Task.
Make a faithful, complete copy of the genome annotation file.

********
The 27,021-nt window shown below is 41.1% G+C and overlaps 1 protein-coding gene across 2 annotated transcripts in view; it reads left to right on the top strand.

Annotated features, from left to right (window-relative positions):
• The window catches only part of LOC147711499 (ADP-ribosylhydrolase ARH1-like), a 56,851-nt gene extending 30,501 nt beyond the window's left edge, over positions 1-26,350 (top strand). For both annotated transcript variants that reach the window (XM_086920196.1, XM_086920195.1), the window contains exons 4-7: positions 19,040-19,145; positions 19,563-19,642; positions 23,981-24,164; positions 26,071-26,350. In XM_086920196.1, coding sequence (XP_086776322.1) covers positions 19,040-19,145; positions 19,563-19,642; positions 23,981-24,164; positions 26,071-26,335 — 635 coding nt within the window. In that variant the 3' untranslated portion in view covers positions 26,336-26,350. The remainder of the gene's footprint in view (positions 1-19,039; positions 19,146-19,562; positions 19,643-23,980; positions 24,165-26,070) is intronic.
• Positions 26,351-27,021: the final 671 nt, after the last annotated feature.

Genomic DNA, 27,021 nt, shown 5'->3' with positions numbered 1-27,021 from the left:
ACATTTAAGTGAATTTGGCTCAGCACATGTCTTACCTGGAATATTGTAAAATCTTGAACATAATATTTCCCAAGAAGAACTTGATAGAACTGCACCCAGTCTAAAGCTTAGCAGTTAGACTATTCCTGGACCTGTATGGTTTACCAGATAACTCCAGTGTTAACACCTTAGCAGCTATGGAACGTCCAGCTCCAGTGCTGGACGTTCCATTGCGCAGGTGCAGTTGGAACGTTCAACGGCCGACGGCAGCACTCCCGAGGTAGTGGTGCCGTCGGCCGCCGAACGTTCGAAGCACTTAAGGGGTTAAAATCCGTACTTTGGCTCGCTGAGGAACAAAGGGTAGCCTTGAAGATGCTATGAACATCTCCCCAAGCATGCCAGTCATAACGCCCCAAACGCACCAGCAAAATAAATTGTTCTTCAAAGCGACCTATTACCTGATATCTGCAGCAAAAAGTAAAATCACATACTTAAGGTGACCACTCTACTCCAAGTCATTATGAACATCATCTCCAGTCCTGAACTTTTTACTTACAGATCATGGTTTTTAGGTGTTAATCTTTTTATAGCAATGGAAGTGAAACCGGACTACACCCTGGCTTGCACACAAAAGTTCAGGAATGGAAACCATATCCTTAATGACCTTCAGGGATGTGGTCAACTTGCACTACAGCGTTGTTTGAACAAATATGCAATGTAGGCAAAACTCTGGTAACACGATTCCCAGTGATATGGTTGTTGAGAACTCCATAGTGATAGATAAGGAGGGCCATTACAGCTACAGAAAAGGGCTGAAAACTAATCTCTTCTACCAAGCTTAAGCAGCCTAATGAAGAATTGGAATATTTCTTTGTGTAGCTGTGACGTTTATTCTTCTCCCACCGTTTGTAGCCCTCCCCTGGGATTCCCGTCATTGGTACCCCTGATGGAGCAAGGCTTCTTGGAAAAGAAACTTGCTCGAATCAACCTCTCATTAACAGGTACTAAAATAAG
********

The 27,021-nt window shown below is 41.1% G+C and overlaps 1 protein-coding gene across 2 annotated transcripts in view; it reads left to right on the top strand.

Annotated features, from left to right (window-relative positions):
• The window catches only part of LOC147711499 (ADP-ribosylhydrolase ARH1-like), a 56,851-nt gene extending 30,501 nt beyond the window's left edge, over positions 1-26,350 (top strand). For both annotated transcript variants that reach the window (XM_086920196.1, XM_086920195.1), the window contains exons 4-7: positions 19,040-19,145; positions 19,563-19,642; positions 23,981-24,164; positions 26,071-26,350. In XM_086920196.1, coding sequence (XP_086776322.1) covers positions 19,040-19,145; positions 19,563-19,642; positions 23,981-24,164; positions 26,071-26,335 — 635 coding nt within the window. In that variant the 3' untranslated portion in view covers positions 26,336-26,350. The remainder of the gene's footprint in view (positions 1-19,039; positions 19,146-19,562; positions 19,643-23,980; positions 24,165-26,070) is intronic.
• Positions 26,351-27,021: the final 671 nt, after the last annotated feature.

Genomic DNA, 27,021 nt, shown 5'->3' with positions numbered 1-27,021 from the left:
ACATTTAAGTGAATTTGGCTCAGCACATGTCTTACCTGGAATATTGTAAAATCTTGAACATAATATTTCCCAAGAAGAACTTGATAGAACTGCACCCAGTCTAAAGCTTAGCAGTTAGACTATTCCTGGACCTGTATGGTTTACCAGATAACTCCAGTGTTAACACCTTAGCAGCTATGGAACGTCCAGCTCCAGTGCTGGACGTTCCATTGCGCAGGTGCAGTTGGAACGTTCAACGGCCGACGGCAGCACTCCCGAGGTAGTGGTGCCGTCGGCCGCCGAACGTTCGAAGCACTTAAGGGGTTAAAATCCGTACTTTGGCTCGCTGAGGAACAAAGGGTAGCCTTGAAGATGCTATGAACATCTCCCCAAGCATGCCAGTCATAACGCCCCAAACGCACCAGCAAAATAAATTGTTCTTCAAAGCGACCTATTACCTGATATCTGCAGCAAAAAGTAAAATCACATACTTAAGGTGACCACTCTACTCCAAGTCATTATGAACATCATCTCCAGTCCTGAACTTTTTACTTACAGATCATGGTTTTTAGGTGTTAATCTTTTTATAGCAATGGAAGTGAAACCGGACTACACCCTGGCTTGCACACAAAAGTTCAGGAATGGAAACCATATCCTTAATGACCTTCAGGGATGTGGTCAACTTGCACTACAGCGTTGTTTGAACAAATATGCAATGTAGGCAAAACTCTGGTAACACGATTCCCAGTGATATGGTTGTTGAGAACTCCATAGTGATAGATAAGGAGGGCCATTACAGCTACAGAAAAGGGCTGAAAACTAATCTCTTCTACCAAGCTTAAGCAGCCTAATGAAGAATTGGAATATTTCTTTGTGTAGCTGTGACGTTTATTCTTCTCCCACCGTTTGTAGCCCTCCCCTGGGATTCCCGTCATTGGTACCCCTGATGGAGCAAGGCTTCTTGGAAAAGAAACTTGCTCGAATCAACCTCTCATTAACAGGTACTAAAATAAG